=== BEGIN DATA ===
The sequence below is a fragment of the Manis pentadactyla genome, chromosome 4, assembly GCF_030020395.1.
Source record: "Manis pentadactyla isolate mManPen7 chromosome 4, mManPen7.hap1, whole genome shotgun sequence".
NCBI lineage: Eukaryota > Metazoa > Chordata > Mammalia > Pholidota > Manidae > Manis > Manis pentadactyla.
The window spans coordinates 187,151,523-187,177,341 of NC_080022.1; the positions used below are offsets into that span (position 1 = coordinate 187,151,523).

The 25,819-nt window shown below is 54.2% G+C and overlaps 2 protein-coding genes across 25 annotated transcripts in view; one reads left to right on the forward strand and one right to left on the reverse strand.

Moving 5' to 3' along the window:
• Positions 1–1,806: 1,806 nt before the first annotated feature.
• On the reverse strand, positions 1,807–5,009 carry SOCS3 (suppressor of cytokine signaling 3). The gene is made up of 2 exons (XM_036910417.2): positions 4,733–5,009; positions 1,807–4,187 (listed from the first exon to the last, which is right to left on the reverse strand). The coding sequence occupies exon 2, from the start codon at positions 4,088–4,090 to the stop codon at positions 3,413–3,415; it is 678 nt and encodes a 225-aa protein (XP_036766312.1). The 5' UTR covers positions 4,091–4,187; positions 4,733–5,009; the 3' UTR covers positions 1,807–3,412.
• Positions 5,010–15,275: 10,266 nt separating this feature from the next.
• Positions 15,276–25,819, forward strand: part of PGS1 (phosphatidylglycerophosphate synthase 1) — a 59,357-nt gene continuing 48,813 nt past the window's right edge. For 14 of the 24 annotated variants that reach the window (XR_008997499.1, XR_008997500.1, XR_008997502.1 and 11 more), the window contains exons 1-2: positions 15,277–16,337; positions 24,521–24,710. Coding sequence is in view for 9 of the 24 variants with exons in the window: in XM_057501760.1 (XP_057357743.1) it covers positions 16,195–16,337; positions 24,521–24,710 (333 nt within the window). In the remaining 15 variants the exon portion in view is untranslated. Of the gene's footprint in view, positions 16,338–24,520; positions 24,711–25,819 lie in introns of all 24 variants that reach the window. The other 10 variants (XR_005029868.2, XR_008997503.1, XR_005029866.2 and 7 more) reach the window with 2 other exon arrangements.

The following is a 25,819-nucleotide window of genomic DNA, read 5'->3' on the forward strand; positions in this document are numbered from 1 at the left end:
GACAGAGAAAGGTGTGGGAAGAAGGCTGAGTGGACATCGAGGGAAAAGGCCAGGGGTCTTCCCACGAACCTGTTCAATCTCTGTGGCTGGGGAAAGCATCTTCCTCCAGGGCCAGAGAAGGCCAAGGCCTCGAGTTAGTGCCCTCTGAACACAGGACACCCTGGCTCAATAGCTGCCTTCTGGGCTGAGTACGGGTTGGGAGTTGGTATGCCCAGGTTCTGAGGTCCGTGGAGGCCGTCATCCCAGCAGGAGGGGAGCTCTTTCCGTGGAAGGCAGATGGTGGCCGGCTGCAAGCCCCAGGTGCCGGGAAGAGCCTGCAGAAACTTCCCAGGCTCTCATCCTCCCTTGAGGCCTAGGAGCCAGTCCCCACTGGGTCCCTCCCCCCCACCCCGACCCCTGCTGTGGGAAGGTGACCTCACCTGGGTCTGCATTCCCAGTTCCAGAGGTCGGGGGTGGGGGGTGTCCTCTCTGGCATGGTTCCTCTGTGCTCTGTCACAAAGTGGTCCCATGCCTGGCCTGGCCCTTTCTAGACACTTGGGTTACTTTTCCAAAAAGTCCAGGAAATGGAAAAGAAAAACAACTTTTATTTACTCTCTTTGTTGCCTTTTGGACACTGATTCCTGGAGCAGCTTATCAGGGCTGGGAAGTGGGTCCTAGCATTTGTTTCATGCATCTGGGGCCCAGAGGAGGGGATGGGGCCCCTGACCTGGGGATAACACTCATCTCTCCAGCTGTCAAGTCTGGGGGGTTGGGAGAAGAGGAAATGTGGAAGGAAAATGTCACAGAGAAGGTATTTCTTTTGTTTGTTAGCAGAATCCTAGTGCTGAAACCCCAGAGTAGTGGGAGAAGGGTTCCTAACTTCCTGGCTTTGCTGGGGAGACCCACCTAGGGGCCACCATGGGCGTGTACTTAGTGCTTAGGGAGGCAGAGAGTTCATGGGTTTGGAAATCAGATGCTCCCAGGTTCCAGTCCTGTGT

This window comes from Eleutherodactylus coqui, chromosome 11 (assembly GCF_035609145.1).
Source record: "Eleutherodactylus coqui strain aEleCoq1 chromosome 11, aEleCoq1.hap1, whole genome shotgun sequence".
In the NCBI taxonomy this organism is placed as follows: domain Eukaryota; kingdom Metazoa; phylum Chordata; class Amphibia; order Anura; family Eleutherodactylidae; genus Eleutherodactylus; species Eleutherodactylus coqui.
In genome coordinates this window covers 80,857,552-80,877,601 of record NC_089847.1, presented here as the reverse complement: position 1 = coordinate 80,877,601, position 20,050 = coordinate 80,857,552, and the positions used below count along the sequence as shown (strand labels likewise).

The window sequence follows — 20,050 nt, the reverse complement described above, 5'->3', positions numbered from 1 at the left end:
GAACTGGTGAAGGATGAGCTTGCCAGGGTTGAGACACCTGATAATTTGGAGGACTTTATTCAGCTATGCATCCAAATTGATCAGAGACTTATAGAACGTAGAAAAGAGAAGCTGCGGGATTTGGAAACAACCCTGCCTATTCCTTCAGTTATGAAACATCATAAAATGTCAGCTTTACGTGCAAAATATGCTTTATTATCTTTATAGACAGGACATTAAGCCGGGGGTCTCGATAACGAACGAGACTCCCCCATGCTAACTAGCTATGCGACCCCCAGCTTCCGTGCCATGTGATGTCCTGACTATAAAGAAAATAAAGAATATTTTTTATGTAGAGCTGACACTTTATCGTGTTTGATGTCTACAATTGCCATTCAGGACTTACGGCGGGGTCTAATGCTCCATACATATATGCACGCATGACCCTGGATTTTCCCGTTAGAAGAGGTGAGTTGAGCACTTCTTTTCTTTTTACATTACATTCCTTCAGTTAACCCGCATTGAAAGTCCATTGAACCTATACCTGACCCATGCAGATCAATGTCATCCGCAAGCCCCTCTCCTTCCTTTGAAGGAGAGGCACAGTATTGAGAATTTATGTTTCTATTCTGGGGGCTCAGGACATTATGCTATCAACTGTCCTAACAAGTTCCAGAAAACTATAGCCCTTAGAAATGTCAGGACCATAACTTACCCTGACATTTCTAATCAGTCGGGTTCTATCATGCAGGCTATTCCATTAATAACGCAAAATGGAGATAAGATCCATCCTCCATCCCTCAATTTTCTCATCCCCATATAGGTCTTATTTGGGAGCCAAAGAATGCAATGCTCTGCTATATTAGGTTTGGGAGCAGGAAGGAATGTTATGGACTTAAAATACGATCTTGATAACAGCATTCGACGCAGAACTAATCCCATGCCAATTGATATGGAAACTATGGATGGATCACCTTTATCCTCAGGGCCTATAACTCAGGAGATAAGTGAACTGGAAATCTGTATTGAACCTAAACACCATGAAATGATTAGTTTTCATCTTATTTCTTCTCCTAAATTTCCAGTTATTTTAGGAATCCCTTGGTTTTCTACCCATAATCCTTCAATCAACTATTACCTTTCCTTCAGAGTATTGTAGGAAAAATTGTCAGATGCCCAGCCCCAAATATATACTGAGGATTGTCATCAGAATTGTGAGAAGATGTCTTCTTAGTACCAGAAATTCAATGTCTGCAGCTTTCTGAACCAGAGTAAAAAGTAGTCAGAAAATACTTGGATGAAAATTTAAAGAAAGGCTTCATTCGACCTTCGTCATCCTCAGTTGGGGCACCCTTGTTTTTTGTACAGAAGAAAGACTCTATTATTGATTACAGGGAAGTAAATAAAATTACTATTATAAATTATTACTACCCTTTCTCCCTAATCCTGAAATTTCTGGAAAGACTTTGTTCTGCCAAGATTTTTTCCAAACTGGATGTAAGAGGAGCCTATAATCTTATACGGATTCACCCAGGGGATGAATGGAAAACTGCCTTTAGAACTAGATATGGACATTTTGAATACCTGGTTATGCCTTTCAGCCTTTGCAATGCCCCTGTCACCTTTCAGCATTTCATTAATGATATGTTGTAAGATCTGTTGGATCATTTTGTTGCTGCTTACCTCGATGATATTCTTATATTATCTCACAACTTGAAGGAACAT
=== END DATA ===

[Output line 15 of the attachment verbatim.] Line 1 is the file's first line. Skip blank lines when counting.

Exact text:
In the NCBI taxonomy this organism is placed as follows: domain Eukaryota; kingdom Metazoa; phylum Chordata; class Amphibia; order Anura; family Eleutherodactylidae; genus Eleutherodactylus; species Eleutherodactylus coqui.